Wilkinson thinks so:
In Texas you can get away with shooting someone to death if they’re running away with your property. That’s insane, and it’s easy to see how a law like that rigs the system in favour of people with a lot of property—a class that remains disproportionately white and male. However, on the whole, our criminal-justice system is so frightfully racist because it’s too easy for prosecutors, not because it’s too hard. Of course, in a racist society, rules that help defendants are going to help the most privileged defendants the most, and that’s maddening. But that shouldn’t stop us from recognising that the least privileged, the most oppressed, the most discriminated against, are far and away most likely to stand accused. That’s why I suspect that a legal system making it harder for the likes of Mr Zimmerman to get away with it would be a system of even more outrageous racial inequity.
Cass Sunstein has a different view:
Reasonable doubt is far more difficult to meet than other legal standards, including “preponderance of the evidence” (used for most civil trials), “clear and convincing evidence” (used for deportation proceedings) and “substantial evidence” (used for administrative agency decisions). To be sure, any doubt must be “reasonable”; the law doesn’t require absolute certainty. But a good defense lawyer is often able to obtain an acquittal even if most jurors essentially agree with the prosecution’s account of the facts.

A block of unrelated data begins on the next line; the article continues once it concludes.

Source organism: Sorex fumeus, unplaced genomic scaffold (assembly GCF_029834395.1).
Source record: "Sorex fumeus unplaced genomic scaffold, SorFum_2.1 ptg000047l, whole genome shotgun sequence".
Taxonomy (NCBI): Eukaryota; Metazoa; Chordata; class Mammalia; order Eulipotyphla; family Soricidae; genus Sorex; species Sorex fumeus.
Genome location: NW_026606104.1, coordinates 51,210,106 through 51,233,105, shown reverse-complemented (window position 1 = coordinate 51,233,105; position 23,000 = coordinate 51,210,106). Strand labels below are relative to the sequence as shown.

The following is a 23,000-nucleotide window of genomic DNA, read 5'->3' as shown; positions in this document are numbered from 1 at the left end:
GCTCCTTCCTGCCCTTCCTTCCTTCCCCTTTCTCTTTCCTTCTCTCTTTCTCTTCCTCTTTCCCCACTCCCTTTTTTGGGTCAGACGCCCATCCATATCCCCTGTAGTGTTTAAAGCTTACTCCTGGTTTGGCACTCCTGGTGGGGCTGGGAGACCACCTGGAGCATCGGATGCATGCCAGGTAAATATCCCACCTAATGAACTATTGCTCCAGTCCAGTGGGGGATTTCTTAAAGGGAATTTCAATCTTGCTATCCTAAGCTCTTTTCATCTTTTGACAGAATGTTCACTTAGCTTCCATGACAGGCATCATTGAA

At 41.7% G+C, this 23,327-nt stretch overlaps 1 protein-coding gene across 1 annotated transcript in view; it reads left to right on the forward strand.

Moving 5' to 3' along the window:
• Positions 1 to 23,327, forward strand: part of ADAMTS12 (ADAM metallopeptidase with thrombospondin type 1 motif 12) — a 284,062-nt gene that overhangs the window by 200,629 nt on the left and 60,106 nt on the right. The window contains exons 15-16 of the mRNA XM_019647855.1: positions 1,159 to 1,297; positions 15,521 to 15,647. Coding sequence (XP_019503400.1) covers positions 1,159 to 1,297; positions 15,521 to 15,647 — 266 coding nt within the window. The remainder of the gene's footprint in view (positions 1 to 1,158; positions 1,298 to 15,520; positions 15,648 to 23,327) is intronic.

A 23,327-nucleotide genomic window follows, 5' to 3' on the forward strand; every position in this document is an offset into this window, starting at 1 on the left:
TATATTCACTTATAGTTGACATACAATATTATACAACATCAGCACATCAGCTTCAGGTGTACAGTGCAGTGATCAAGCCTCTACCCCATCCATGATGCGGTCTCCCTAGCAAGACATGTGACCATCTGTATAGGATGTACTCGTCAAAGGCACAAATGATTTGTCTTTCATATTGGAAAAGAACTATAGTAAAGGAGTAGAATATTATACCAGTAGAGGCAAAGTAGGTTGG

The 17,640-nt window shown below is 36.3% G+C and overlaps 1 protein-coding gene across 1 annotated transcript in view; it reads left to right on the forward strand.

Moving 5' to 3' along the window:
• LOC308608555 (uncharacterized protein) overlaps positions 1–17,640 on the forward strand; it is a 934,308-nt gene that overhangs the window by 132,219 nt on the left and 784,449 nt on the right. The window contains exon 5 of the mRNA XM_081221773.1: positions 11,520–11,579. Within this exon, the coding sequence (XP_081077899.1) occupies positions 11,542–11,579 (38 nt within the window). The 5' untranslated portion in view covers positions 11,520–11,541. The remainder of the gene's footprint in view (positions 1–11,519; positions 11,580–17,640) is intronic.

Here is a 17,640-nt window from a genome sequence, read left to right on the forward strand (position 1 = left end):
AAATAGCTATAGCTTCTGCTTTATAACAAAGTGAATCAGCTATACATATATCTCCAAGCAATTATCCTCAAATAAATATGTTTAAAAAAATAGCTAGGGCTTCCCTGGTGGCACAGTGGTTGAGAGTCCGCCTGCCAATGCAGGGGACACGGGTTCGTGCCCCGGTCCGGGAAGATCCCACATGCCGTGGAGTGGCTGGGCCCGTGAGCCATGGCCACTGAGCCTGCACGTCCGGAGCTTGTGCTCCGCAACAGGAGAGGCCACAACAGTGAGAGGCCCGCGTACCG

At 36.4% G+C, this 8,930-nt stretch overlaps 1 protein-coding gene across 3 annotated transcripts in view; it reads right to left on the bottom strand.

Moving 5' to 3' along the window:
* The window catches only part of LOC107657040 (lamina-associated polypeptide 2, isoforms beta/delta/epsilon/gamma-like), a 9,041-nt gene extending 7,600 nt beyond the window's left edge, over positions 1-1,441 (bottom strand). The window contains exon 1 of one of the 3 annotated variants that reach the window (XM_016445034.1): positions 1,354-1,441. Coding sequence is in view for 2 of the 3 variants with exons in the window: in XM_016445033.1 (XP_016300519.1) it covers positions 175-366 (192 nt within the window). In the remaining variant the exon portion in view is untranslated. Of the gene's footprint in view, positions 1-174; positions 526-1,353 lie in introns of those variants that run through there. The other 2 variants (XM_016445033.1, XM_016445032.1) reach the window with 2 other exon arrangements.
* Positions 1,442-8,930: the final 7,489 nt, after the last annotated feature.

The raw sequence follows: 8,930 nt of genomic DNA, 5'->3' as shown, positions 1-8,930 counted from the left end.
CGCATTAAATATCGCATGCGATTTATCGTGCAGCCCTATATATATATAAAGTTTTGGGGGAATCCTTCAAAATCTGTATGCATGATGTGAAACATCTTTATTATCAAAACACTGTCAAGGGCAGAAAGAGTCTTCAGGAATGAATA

Among other things, the Zimmerman verdict shines a bright spotlight on the reasonable-doubt standard. Lord Blackstone famously said, “It is better that ten guilty persons escape than that one innocent suffer,” and most people think the reasonable-doubt standard reflects a judgment to that effect.
But that judgment isn’t self-evidently correct. If 10 guilty people escape punishment, then the deterrent effect of the criminal law will be significantly weakened, and wrongdoers will be set free to do more wrong, potentially putting innocent lives in jeopardy.
(Photo: Candida Feliz participates in a candle lit vigil for Trayvon Martin, the teenager who was shot and killed in Florida last year, on July 15, 2013 in New York City. By Andrew Burton/Getty Images.)